House Bill 1021 prohibits local governments from adopting or enforcing regulations that conflict with corporate trademarks, logos, color patterns, or branding of business activities related to gas stations or other franchises. That means that some commercial franchises or gas stations may be able to show that their trademark color patterns and logos should be approved even if otherwise in conflict with the local architectural standards.
The Bill became effective on July 1, 2017 and created Section 553.79(20), Florida Statutes.¹/ Section 553.79(20) preempts local governments from enforcing regulations that:
- Contain any building, construction, or aesthetic requirement or condition that conflicts with or impairs corporate trademarks, service marks, trade dress, logos, color patterns, design scheme insignia, image standards, or other features of corporate branding identity on real property or improvements thereon used in activities related to the sale of liquid fuels, or in carrying out business activities defined as a franchise by Federal Trade Commission regulations in 16 C.F.R. ss. 436.1, et. seq.; or
- Impose any requirement on the design, construction, or location of signage advertising the retail price of gasoline…which prevents the signage from being clearly visible and legible to drivers of approaching motor vehicles from a vantage point on any lane of traffic in either direction of a roadway abutting the gas station premises and meets specified height, width and spacing standards…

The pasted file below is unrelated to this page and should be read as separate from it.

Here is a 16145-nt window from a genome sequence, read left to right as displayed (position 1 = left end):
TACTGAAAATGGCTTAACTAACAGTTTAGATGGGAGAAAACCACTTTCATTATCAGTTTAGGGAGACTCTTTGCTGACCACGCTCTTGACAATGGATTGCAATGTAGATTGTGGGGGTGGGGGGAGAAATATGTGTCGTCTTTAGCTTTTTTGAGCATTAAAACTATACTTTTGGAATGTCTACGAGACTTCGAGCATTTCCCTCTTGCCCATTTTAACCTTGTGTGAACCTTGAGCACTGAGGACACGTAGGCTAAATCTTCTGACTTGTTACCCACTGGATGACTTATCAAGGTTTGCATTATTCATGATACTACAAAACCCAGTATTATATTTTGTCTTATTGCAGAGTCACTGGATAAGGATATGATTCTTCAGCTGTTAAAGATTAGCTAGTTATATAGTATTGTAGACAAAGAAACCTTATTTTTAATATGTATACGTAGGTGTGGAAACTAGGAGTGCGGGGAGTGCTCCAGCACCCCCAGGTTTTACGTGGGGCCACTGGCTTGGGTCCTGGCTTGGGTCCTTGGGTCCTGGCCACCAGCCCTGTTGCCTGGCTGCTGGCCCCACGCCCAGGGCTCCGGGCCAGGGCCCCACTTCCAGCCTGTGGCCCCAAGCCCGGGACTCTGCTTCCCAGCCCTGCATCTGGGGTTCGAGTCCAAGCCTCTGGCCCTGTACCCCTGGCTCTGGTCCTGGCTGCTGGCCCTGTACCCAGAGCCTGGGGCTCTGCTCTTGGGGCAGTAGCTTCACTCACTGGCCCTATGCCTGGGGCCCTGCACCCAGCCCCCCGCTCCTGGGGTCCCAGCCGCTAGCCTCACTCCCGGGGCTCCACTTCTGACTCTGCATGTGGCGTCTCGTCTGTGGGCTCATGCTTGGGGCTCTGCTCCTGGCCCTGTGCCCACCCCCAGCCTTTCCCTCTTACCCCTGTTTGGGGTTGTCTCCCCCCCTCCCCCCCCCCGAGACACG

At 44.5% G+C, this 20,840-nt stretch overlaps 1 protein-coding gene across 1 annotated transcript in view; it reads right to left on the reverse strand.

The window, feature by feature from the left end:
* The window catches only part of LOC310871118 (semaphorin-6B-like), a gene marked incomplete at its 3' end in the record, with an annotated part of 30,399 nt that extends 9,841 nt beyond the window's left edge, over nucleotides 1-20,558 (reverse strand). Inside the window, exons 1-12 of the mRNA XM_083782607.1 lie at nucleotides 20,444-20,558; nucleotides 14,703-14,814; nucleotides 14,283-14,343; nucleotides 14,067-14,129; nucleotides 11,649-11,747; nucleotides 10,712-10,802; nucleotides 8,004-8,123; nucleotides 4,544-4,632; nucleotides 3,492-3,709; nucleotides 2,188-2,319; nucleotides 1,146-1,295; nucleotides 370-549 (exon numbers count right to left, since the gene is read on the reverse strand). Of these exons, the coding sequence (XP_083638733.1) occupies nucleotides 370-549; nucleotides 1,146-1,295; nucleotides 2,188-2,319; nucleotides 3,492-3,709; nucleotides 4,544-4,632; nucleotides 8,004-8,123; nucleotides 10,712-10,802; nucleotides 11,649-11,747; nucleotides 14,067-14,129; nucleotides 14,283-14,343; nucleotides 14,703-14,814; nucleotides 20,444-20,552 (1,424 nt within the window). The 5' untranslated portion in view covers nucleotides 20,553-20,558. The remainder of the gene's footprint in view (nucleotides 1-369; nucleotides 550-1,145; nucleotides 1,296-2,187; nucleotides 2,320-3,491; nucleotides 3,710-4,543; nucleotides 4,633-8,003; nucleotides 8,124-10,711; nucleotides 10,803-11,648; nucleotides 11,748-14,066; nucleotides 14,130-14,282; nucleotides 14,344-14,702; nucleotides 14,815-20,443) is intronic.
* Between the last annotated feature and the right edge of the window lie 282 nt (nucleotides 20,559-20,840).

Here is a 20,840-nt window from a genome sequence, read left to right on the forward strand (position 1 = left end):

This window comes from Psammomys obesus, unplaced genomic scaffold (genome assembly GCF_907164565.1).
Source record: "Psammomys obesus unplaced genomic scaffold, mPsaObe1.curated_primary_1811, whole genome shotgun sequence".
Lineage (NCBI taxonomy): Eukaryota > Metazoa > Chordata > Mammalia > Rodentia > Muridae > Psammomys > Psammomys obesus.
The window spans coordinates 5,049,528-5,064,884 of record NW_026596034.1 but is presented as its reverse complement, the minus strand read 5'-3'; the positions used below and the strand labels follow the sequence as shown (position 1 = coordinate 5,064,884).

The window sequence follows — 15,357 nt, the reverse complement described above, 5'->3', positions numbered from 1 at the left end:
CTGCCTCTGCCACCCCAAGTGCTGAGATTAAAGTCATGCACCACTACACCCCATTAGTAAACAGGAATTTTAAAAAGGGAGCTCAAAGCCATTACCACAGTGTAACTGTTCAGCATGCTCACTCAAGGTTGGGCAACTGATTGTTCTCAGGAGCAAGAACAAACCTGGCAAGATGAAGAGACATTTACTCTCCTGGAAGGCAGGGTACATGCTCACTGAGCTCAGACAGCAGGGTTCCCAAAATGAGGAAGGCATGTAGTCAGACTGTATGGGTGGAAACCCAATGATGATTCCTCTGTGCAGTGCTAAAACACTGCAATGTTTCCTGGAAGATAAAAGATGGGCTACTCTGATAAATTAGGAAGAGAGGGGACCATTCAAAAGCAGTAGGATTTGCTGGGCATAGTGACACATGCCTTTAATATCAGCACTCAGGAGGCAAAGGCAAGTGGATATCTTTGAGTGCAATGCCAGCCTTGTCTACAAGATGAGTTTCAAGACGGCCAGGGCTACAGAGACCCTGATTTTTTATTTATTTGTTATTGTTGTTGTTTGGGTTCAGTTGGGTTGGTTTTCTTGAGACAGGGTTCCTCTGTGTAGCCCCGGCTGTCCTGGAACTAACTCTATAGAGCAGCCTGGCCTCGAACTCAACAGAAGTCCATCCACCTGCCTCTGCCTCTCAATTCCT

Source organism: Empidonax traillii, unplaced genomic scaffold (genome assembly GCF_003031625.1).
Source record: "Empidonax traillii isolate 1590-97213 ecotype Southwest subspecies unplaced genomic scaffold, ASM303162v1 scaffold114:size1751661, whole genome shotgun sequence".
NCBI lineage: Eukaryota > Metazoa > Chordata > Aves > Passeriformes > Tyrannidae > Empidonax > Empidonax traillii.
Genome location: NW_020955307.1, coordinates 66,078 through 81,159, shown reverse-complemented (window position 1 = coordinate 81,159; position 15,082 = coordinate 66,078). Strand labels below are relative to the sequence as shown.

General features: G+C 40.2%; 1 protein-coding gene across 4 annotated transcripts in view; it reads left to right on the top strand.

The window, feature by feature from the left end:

What does that mean for franchise business owners and gas stations?
The legislative change to local government regulation of architectural and signage standards has yet to receive broad attention in the state. It is unclear how local governments will react to it. Questions arise about the application of the statute to “business activities defined as a franchise by Federal Trade Commission regulations…” The majority of Section 553.79(20) deals with gas station related businesses and activities. However, a plain reading of the language of Section 553.79(20) leads to the conclusion that the statute also applies to franchise businesses unrelated to gas stations. Recently the Collier County Growth Management Department interpreted it that way.²/ The Florida League of Cities has also taken a similar position.³/
Whether the statute applies to franchise businesses unrelated to gas stations is not completely clear. Similarly, what qualifies as a “business activity defined as a franchise” under the statute is not completely clear from 16 C.F.R. ss. 436.1, et. seq. Thus, it remains to be seen how local governments would verify franchise status for the preemption to apply.
It is likely that there will be some conflict between local governments and business franchise owners as to whether a regulation “conflicts with or impairs corporate trademarks, service marks, trade dress, logos, color patterns, design scheme insignia, image standards, or other features of corporate branding identity.” Local governments might take a narrow view of this language, while business franchise owners will take a broader view of the language.
As they become more aware of this new opportunity, expect to see gas stations and franchise entities submit applications to local governments to construct or update building design and signage in ways that may have been previously prohibited.
A note to the reader: This article is intended to provide general information and is not intended to be a substitute for competent legal advice. Competent legal counsel should be consulted if you have questions regarding compliance with the law.
Questions regarding the content of this article may be e-mailed to Joseph A. Adams at firstname.lastname@example.org. To view past articles, please click “Publications” on our firm website. Mr. Adams is an associate and an experienced real estate, environmental and land use attorney with the Pavese Law Firm, 1833 Hendry Street, Fort Myers, FL 33901; Telephone: (239) 336-6296; Telecopier: (239) 332-2243.